Lynch sides with the clippers. "All my life, I like to have my hair right," he said.
Zimmerman said a good haircut is especially important to black men. "If you look the part, you are the part," he said. "It makes them feel like they are somebody."
With the advent of more creative styles such as the Lil' Boosie fade, the Yung L.A. and the Dougie, clients like 28-year-old Weaver resident Terry Colenburg say they appreciate the artistic abilities of today's barbers.
"The way (my barber) does the designs is like art. A lot of people like it," said Colenburg, who currently wears a Mohawk with his nickname, "T Burg," carved into the left side and a shield carved into the right. "Some people open up doors for me just to look at my hair, or hold conversations even though they wouldn't usually speak to me, just because of my hair."
Like many barbers, Renarido Grant, 33, owner of Tight Cutz barbershop in Anniston, prides himself on his psychic ability to know what styles his customers want.
"I probably already know how you want your haircut before you tell me, because I've been in (barbering) for so long," said Grant, who has been cutting hair for 12 years.
Even though all of Calhoun County's barbershops operate independently, many barbers work as informal network.
"I do all kinds of stuff like designs," said Zimmerman. "A lot of barbers can't do that, so they send them to me. Then you have some barbers who specialize in beard trims, and you may say, hey, another guy may do that better, and I'll send them over to him."
Despite the recession, many barbers said they have not been greatly affected.
"Where a lot of people normally would come in and get a haircut once a week, now they may be coming in every two weeks. A lot of people are out of work, so I've seen a drop in clientele because of that, but I can still live with it," said Montgomery.
Robinson has seen an increase in do-it-yourself haircuts. "They try it, but you know the next week they're coming right back," he said.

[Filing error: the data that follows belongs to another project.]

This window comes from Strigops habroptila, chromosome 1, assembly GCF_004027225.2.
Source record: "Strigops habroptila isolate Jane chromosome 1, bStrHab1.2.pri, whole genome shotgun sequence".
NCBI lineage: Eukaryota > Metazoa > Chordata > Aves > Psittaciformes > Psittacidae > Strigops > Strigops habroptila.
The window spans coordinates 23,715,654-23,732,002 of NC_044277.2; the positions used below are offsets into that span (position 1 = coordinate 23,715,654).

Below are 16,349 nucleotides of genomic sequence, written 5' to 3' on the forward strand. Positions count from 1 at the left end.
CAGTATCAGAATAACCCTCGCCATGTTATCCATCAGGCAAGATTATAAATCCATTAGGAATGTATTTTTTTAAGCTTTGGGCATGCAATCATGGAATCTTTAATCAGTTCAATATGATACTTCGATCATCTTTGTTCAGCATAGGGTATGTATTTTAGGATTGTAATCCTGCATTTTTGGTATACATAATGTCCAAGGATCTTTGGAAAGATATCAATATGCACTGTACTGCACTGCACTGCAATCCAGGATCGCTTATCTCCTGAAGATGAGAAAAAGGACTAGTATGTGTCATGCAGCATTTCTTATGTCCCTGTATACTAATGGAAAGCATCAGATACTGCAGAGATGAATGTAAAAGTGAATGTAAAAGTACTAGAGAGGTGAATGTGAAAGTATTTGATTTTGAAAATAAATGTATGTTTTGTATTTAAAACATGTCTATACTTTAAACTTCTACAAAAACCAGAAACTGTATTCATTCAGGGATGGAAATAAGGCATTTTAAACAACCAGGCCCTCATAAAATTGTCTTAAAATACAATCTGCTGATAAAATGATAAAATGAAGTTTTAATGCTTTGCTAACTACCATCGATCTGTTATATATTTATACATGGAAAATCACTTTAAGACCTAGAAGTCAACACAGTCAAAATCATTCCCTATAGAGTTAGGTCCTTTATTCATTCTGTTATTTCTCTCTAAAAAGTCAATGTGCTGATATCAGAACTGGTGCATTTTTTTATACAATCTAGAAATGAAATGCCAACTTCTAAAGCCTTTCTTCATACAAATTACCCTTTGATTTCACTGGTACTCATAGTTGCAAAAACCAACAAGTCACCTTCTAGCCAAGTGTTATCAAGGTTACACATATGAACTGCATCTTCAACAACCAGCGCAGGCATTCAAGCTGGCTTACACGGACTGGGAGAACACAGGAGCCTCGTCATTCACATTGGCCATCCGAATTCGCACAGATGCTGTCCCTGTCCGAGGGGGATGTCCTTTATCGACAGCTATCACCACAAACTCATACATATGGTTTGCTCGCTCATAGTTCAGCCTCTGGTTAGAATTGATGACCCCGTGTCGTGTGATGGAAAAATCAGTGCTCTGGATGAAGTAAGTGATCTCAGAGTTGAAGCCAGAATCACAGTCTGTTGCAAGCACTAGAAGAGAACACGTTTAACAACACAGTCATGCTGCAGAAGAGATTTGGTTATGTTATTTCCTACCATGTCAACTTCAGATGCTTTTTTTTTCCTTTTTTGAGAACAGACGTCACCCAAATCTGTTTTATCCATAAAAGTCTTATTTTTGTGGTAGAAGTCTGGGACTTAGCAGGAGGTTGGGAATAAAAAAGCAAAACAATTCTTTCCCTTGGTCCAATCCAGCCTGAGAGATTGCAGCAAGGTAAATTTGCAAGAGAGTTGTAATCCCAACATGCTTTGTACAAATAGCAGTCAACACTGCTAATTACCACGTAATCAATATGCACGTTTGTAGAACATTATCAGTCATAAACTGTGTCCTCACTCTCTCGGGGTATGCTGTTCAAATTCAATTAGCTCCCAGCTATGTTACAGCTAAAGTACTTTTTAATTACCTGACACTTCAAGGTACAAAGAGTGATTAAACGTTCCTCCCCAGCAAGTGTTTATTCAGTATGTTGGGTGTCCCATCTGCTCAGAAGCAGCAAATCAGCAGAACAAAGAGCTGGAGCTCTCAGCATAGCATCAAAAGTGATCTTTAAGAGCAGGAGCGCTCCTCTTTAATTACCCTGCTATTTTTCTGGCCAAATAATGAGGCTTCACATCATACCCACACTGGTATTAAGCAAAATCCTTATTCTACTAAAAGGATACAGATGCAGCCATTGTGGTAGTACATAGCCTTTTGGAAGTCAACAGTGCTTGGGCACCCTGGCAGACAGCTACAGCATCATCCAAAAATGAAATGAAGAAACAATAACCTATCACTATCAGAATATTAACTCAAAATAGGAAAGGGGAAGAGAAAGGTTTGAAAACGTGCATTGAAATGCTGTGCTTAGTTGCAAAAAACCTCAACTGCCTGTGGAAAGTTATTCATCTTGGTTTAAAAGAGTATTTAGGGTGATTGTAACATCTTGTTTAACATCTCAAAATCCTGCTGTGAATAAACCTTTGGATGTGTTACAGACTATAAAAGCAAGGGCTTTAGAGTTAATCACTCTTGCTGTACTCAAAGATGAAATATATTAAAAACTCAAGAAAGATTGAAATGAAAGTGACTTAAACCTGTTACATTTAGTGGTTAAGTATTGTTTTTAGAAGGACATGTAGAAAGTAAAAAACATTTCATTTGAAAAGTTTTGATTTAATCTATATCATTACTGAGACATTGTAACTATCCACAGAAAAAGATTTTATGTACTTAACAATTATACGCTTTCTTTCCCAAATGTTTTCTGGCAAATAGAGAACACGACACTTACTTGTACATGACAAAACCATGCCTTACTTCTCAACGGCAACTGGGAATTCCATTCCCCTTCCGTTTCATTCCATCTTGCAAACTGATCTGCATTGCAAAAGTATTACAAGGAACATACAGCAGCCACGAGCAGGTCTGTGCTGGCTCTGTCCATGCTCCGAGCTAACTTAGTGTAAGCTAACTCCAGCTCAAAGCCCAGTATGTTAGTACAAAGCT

Clients like Lynch said they will not be giving up their weekly trip to the barbershop, even if it means tightening up their wallets elsewhere. "Some people like to smoke, so they're gonna keep a pack of cigarettes," he said. "I like to keep my hair cut, so I'm gonna keep that."
Popular barbershop styles of 2009Fade: A short, tapered cut. The hair at the back and sides is tapered from zero up to around half an inch. On top, the hair can be longer, up to 2 to 3 inches.
Boosie Fade: Coined by Baton Rouge rapper Lil Boosie, this style fades from bald at the bottom of the head to a semi-long hair at the very front and topmost part of the head.
360 Waves: Named for the natural pattern of tight waves and ridges that form a 360-degree pattern through the use of special pomades, brushing and sleeping in do-rags. Style was very popular during the early '90s and has made a comeback.
Dougie: A close-cut fade with a fresh-looking wave pattern. Derived from the name of early hip hopper Doug-E-Fresh.
Mohawk: The sides are shaved, leaving a 2- to 3-inch strip of hair along the center of the head, which is then spiked up or fanned out. Variations are the bihawk and trihawk. It originated among Native American tribes in North America and Canada and was often not made of human hair but rather from a piece of deer tail with skin and fur attached and worn atop the head.
Yung L.A.: Made famous by Atlanta-based rapper Yung L.A., a mohawk with accompanying cameo designs.
Box Cut: A remix of the buzz cut, characterized by a definitive shape rather than conforming to the shape of the head.
Lined up: Getting your edges cleaned up.
Hi-top: The hair on the sides is cut off or kept very low, while the hair on the top of the head is very long. Very popular during the Golden Era of hip hop and urban contemporary music, in the late 1980s and early '90s.
SOURCES: urbandictionary.com, musicremedy.com, hairboutique.com, lovetoknowhair.com, about.com, encyclopedia.com